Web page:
The primary focus of this release was to improve the stability of the RedEye system — reducing error messages, improving synchronization between the hardware and the iPhone, etc. This work has set the stage for performance improvements in the next release. Along the way, we were also able to begin implementing some of the usability improvements that our beta customers have recommended.
What’s New in This Version
- Dramatic reduction in “Network Timeout” issues. In the past we were overloading the RedEye with requests from connected iPhone clients. By metering out these requests, we were able to eliminate virtually all network timeouts. In addition, we found a couple of specific situations (for example, when the iPhone wakes after auto-locking) that were causing timeouts, and fixed these problems, too.
- Better synchronization between the RedEye and the iPhone. Previously a network error or other event (for example, prematurely quitting the RedEye application while there was synchronization taking place in the background) would cause activity layouts and other data to “disappear.” In fact, this information was intact on the RedEye device, but the iPhone’s data cache was out of sync. Sometimes re-opening the RedEye application would solve the problem, but in other cases reinstallation of the app was the only way to force a full refresh. Now the application does a better job of detecting these synchronization problems and will re-synchronize without the need to quit or reinstall.
- Changes to Activities, Devices, and Commands appear right away. In some cases adding an activity, device, or command in the setup portion of the application required quitting and reopening the application to see that update in the main Activities, Devices, or Commands screen. These updates now appear in real time.
- Buttons toward the bottom of large activity layouts now work. An issue with screen resizing was preventing us from registering button taps on the bottom rows of large activity layouts.
- New look for activity layouts. We have updated the graphic design of buttons and the activity background. More than just an aesthetic improvement, our goal was to make button differences more visible. Directional keys now indicate their direction, and we are using some spot colors to identify functional groupings of buttons. This should help minimize the amount of time spent hunting for a particular function on screen.
- New, “Jumbo” button size. We added a third, larger button size option to activity layouts.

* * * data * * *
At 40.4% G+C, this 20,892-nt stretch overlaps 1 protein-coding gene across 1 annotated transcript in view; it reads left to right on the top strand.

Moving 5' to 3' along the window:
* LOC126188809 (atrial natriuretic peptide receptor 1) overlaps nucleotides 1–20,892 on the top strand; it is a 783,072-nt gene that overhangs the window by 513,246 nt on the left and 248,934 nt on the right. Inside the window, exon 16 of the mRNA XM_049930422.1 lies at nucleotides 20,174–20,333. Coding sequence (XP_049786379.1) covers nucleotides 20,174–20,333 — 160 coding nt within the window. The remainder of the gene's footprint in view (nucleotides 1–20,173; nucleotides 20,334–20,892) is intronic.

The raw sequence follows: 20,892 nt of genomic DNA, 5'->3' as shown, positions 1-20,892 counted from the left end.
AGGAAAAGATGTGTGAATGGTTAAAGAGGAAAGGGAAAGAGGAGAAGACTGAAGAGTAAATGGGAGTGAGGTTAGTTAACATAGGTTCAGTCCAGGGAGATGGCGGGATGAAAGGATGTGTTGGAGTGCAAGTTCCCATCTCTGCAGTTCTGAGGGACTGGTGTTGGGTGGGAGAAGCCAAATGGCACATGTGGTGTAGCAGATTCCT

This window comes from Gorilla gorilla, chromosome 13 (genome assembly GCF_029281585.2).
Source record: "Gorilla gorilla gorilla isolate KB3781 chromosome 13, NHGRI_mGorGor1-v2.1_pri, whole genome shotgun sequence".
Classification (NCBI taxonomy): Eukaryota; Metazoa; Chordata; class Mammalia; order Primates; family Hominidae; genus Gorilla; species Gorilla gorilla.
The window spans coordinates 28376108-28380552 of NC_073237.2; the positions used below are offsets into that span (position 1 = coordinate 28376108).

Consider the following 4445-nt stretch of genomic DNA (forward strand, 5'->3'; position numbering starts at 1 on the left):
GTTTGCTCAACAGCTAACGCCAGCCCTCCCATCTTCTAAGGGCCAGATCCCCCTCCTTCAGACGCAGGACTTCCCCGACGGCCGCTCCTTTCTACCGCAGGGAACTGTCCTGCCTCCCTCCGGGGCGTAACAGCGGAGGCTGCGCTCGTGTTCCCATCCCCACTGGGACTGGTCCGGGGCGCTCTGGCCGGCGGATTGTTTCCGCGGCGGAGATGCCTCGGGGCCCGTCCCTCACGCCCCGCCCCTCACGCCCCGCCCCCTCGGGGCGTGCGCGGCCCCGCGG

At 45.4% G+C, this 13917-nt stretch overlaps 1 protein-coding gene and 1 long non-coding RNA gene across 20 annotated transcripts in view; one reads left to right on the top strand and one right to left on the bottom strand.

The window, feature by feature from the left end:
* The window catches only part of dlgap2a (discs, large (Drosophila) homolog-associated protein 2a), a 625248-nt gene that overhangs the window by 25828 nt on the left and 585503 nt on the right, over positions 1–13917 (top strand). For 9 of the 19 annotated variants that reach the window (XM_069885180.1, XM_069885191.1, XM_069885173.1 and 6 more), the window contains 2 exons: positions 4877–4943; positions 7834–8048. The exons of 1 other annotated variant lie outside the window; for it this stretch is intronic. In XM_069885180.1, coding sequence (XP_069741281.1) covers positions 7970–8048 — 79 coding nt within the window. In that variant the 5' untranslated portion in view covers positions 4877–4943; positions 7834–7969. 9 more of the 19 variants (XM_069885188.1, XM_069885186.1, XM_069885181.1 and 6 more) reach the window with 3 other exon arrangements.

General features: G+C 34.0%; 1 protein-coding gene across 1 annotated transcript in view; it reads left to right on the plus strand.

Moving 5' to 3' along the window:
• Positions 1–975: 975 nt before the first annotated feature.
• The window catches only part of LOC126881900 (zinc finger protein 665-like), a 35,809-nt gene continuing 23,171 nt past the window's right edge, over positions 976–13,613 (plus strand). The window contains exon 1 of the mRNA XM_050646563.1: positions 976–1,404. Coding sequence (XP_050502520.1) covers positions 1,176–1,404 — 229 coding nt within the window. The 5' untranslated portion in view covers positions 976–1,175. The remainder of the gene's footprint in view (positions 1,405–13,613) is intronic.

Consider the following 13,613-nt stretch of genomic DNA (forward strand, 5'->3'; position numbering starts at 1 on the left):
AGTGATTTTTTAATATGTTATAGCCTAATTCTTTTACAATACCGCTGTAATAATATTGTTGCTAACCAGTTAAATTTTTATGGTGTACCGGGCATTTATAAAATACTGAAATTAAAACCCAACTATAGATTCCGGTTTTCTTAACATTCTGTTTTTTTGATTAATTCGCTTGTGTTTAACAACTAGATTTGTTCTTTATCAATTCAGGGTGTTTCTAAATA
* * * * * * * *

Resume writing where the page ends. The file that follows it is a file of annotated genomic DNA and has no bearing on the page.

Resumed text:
- Capture signal button moved to the top of the New Command page. In order to make it more convenient to capture command signals when adding a new command (and to make it more obvious as to whether the signal has been captured or not), we moved the capture signal button to the top of the screen.
- Verification of network passwords before switching network connections. Because the RedEye device cannot connect to two Wi-Fi networks simultaneously, it has to drop the current network before joining a new one. While this usually works fine, if the network password is entered incorrectly it will not join the new network and thus requires a network reset and going through the entire network setup process a second time. By requiring double entry of network passwords we now avoid this problem.
- Consistent placement of the “Save” button. Previously the Button Detail screen was displaying the “Save” button on the left instead of on the right (where it appears on all other screens).
- Editing the button name before changing the “Show Label” option no longer causes an application crash.
- Changing a button from Repeating to Normal now saves properly.
- Reliable software update process when there are multiple RedEye “rooms” on the network. Software updates worked fine when there was only one RedEye device on the network, but would hang when attempting to move to subsequent devices. Now it is no longer necessary to quit and relaunch the application to update each room individually.
- Update network information when network security is removed. When connecting to a secured network we store the network password in the RedEye device. If that secured network later changes to an un-secured network, we were not erasing the network password, so the RedEye was unable to connect to networks that had once been secured.
Submitted for App Store review: 3 September 2009
App Store approval: 17 September 2009